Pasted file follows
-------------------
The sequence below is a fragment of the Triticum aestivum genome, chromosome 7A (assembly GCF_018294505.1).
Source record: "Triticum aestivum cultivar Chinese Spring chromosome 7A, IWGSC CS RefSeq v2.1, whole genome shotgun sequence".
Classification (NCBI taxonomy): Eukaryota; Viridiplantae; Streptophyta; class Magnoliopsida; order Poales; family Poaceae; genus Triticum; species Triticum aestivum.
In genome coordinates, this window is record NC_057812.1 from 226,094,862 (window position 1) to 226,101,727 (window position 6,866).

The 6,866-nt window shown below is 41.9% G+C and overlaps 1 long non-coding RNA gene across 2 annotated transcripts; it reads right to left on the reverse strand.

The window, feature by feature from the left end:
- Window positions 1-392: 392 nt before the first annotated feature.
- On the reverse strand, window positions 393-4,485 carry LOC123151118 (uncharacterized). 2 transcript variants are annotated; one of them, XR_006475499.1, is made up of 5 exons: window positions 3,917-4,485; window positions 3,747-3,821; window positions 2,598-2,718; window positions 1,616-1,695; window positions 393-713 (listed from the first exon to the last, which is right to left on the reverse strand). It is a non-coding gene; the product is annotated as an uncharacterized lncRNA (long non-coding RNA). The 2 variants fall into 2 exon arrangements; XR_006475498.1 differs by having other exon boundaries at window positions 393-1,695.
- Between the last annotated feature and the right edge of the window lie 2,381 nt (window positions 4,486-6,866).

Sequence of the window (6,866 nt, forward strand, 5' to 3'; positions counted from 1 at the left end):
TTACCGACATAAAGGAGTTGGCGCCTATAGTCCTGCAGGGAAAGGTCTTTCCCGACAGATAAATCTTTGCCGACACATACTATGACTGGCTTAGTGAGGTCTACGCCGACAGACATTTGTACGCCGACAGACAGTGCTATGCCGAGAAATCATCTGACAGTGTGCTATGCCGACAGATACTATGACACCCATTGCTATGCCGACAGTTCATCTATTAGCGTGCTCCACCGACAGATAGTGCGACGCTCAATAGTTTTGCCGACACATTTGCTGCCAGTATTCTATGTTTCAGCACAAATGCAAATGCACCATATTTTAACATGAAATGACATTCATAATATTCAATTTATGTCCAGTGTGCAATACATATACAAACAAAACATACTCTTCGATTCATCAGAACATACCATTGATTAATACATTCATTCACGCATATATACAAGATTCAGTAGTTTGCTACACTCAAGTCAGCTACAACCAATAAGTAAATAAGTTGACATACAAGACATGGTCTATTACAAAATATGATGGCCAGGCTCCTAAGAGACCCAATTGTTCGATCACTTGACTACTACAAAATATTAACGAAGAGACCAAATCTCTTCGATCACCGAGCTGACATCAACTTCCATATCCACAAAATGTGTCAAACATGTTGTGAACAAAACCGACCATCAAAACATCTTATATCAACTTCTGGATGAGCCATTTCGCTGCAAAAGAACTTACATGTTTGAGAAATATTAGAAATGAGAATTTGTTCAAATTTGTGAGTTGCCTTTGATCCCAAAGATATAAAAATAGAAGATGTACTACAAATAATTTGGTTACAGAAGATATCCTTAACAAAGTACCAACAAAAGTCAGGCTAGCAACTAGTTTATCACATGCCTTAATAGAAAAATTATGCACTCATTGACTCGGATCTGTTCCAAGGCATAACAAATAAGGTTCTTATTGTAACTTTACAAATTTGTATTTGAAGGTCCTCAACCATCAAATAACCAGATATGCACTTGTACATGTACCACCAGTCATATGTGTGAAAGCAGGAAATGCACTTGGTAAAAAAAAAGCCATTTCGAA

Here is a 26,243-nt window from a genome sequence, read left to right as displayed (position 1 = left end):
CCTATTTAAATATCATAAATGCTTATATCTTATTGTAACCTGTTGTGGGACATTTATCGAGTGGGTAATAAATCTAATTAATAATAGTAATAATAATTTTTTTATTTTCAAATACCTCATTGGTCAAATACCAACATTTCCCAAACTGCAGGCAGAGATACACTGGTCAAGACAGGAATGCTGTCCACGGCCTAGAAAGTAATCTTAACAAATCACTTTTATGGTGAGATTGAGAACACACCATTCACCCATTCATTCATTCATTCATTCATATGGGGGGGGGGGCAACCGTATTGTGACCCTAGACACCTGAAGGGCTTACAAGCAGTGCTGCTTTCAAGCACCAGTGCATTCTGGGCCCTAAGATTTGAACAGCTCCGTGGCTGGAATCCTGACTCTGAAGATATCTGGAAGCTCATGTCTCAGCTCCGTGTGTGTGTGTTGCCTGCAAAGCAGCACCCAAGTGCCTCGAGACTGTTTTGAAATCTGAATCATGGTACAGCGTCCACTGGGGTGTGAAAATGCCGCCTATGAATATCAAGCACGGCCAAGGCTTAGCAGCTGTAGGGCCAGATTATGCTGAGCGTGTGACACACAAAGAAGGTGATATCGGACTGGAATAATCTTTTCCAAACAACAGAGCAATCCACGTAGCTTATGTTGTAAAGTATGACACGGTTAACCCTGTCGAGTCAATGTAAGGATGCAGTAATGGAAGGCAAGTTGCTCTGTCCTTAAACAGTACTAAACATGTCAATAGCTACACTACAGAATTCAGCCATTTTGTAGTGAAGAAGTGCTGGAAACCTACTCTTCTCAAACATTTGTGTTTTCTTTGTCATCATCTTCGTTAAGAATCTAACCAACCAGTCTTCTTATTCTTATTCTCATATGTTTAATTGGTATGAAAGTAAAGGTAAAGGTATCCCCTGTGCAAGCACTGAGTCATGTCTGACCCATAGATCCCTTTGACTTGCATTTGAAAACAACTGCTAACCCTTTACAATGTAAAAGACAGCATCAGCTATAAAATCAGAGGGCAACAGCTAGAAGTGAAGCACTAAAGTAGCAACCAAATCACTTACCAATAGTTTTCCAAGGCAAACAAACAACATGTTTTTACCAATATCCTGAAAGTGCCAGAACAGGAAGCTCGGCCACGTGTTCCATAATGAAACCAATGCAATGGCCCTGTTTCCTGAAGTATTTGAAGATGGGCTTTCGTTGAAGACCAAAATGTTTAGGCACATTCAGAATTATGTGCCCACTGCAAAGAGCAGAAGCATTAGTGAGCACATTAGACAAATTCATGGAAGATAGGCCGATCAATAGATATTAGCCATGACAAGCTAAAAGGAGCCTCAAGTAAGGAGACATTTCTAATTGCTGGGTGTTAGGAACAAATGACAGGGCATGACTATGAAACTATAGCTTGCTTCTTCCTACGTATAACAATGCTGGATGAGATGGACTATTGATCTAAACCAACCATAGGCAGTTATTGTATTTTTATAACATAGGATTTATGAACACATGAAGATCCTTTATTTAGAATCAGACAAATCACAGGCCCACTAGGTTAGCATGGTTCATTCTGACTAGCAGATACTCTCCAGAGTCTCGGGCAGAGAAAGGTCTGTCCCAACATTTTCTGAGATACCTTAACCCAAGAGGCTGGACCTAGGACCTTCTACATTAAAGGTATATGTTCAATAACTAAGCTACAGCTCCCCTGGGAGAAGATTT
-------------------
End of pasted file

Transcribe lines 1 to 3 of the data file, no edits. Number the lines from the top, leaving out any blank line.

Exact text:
The sequence below is a fragment of the Triticum aestivum genome, chromosome 7A (assembly GCF_018294505.1).
Source record: "Triticum aestivum cultivar Chinese Spring chromosome 7A, IWGSC CS RefSeq v2.1, whole genome shotgun sequence".
Classification (NCBI taxonomy): Eukaryota; Viridiplantae; Streptophyta; class Magnoliopsida; order Poales; family Poaceae; genus Triticum; species Triticum aestivum.